The sacroiliac joint, or SI joint, is the joint in the pelvis that connects the sacrum and iliac bones to form the pelvis. This joint allows mobility of the pelvis and stretches for women during labor. The SI joint itself usually does not incur much movement; so, sacroiliac joint pain may be caused by an underlying condition that interrupts or prohibits joint movement. Hip, knee or ankle pain that changes the patient’s gait, or walking manner, may cause SI joint pain. Other problems causing or contributing to sacroiliac joint pain include systemic disorders such as arthritis and ankylosing spondylitis. Sacroiliac pain is often confused with hip pain and lower back pain, as well as buttock pain. SI joint pain may be responsible for up to 15% of lower back pain.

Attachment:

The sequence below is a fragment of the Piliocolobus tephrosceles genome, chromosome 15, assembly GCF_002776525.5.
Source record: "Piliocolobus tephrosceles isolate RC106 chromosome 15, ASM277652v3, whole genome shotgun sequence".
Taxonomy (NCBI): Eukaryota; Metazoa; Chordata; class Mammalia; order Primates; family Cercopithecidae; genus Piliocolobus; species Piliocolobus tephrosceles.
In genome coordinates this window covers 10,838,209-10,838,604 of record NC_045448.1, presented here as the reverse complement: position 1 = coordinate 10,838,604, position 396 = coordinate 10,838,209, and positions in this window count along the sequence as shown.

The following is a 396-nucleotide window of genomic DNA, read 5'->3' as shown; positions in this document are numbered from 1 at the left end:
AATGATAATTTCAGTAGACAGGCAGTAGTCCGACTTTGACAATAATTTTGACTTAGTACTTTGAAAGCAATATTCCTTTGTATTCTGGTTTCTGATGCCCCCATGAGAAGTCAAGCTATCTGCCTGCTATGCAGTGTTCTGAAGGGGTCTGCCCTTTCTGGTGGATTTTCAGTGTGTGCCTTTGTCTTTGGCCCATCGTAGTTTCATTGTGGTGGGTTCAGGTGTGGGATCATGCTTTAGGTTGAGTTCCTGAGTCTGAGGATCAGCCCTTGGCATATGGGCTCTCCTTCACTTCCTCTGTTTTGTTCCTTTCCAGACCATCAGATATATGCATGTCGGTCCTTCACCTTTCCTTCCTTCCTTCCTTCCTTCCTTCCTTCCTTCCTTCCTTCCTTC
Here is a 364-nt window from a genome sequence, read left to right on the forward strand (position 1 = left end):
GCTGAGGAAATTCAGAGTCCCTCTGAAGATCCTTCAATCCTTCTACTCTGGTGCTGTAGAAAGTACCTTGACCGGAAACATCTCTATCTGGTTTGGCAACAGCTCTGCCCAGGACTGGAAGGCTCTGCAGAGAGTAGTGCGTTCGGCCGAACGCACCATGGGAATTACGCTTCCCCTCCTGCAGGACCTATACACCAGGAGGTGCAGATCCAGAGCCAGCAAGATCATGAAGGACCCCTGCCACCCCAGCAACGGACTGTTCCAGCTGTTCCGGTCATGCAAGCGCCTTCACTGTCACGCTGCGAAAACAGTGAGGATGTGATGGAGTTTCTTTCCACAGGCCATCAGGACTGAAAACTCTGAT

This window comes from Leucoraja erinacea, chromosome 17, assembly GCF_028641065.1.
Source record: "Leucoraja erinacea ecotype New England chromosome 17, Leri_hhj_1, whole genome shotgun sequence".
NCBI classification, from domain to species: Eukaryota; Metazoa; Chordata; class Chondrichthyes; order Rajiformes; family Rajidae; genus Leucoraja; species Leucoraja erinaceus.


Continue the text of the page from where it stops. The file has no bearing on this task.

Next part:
How is a Sacroiliac Joint Injection Performed?
First, the sacroiliac joint is located by fluoroscopy, which is using live x-ray guidance. A local anesthetic numbs the skin and the tissue down to the surface of the sacroiliac joint. Then, a needle is inserted through the anesthetized area. A solution of steroid and anesthetics is injected into the joint, immersing the affected area and providing pain relief.
What should be expected?
The steroid medication can reduce swelling and inflammation in the joint. Other treatment options for management may include non-surgical therapies such as chiropractic manipulation, physical therapy and aquatic therapy.
If you need an evaluation or consultation, please contact us at (201) 729-0001 and ask for one of our specialists. Our conveniently located clinics are in West Orange, Aberdeen, Lyndhurst, and Fort Lee. We offer weekday and weekend appointments.